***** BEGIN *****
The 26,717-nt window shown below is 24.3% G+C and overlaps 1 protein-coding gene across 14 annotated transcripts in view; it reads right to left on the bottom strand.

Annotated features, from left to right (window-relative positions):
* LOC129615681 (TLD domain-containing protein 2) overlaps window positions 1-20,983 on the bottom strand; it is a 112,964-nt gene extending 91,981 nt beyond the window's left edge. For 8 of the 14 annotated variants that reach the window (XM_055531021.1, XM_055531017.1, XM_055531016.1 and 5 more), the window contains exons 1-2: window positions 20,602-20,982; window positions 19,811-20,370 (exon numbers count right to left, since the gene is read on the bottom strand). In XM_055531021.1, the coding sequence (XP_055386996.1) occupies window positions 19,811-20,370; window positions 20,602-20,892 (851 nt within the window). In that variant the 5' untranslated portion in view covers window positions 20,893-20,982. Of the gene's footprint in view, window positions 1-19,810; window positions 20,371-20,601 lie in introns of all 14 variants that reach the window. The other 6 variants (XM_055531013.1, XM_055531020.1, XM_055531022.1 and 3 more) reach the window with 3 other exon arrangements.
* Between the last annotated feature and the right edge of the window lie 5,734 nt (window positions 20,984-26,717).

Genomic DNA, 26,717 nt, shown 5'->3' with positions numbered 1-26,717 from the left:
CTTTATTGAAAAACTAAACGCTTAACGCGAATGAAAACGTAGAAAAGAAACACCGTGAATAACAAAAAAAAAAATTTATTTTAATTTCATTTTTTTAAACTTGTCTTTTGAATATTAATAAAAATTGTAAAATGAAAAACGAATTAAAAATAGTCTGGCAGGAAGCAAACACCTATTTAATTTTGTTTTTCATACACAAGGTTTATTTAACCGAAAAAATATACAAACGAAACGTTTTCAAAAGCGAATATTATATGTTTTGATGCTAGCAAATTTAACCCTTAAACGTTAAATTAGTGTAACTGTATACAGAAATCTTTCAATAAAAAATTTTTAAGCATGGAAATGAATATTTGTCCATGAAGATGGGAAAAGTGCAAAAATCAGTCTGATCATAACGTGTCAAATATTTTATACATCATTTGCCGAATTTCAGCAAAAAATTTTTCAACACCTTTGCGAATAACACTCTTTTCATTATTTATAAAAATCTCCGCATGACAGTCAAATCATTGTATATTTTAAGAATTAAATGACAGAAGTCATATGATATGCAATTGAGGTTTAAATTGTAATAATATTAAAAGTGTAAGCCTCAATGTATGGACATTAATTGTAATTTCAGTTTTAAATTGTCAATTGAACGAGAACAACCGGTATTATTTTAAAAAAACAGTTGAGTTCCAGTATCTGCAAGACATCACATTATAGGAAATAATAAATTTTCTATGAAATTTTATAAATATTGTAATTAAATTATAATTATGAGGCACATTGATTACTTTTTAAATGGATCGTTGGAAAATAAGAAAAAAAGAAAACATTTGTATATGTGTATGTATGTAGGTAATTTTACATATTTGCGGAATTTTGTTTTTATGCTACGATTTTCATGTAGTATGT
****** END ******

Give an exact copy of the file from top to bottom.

The 26,717-nt window shown below is 24.3% G+C and overlaps 1 protein-coding gene across 14 annotated transcripts in view; it reads right to left on the bottom strand.

Annotated features, from left to right (window-relative positions):
* LOC129615681 (TLD domain-containing protein 2) overlaps window positions 1-20,983 on the bottom strand; it is a 112,964-nt gene extending 91,981 nt beyond the window's left edge. For 8 of the 14 annotated variants that reach the window (XM_055531021.1, XM_055531017.1, XM_055531016.1 and 5 more), the window contains exons 1-2: window positions 20,602-20,982; window positions 19,811-20,370 (exon numbers count right to left, since the gene is read on the bottom strand). In XM_055531021.1, the coding sequence (XP_055386996.1) occupies window positions 19,811-20,370; window positions 20,602-20,892 (851 nt within the window). In that variant the 5' untranslated portion in view covers window positions 20,893-20,982. Of the gene's footprint in view, window positions 1-19,810; window positions 20,371-20,601 lie in introns of all 14 variants that reach the window. The other 6 variants (XM_055531013.1, XM_055531020.1, XM_055531022.1 and 3 more) reach the window with 3 other exon arrangements.
* Between the last annotated feature and the right edge of the window lie 5,734 nt (window positions 20,984-26,717).

Genomic DNA, 26,717 nt, shown 5'->3' with positions numbered 1-26,717 from the left:
CTTTATTGAAAAACTAAACGCTTAACGCGAATGAAAACGTAGAAAAGAAACACCGTGAATAACAAAAAAAAAAATTTATTTTAATTTCATTTTTTTAAACTTGTCTTTTGAATATTAATAAAAATTGTAAAATGAAAAACGAATTAAAAATAGTCTGGCAGGAAGCAAACACCTATTTAATTTTGTTTTTCATACACAAGGTTTATTTAACCGAAAAAATATACAAACGAAACGTTTTCAAAAGCGAATATTATATGTTTTGATGCTAGCAAATTTAACCCTTAAACGTTAAATTAGTGTAACTGTATACAGAAATCTTTCAATAAAAAATTTTTAAGCATGGAAATGAATATTTGTCCATGAAGATGGGAAAAGTGCAAAAATCAGTCTGATCATAACGTGTCAAATATTTTATACATCATTTGCCGAATTTCAGCAAAAAATTTTTCAACACCTTTGCGAATAACACTCTTTTCATTATTTATAAAAATCTCCGCATGACAGTCAAATCATTGTATATTTTAAGAATTAAATGACAGAAGTCATATGATATGCAATTGAGGTTTAAATTGTAATAATATTAAAAGTGTAAGCCTCAATGTATGGACATTAATTGTAATTTCAGTTTTAAATTGTCAATTGAACGAGAACAACCGGTATTATTTTAAAAAAACAGTTGAGTTCCAGTATCTGCAAGACATCACATTATAGGAAATAATAAATTTTCTATGAAATTTTATAAATATTGTAATTAAATTATAATTATGAGGCACATTGATTACTTTTTAAATGGATCGTTGGAAAATAAGAAAAAAAGAAAACATTTGTATATGTGTATGTATGTAGGTAATTTTACATATTTGCGGAATTTTGTTTTTATGCTACGATTTTCATGTAGTATGT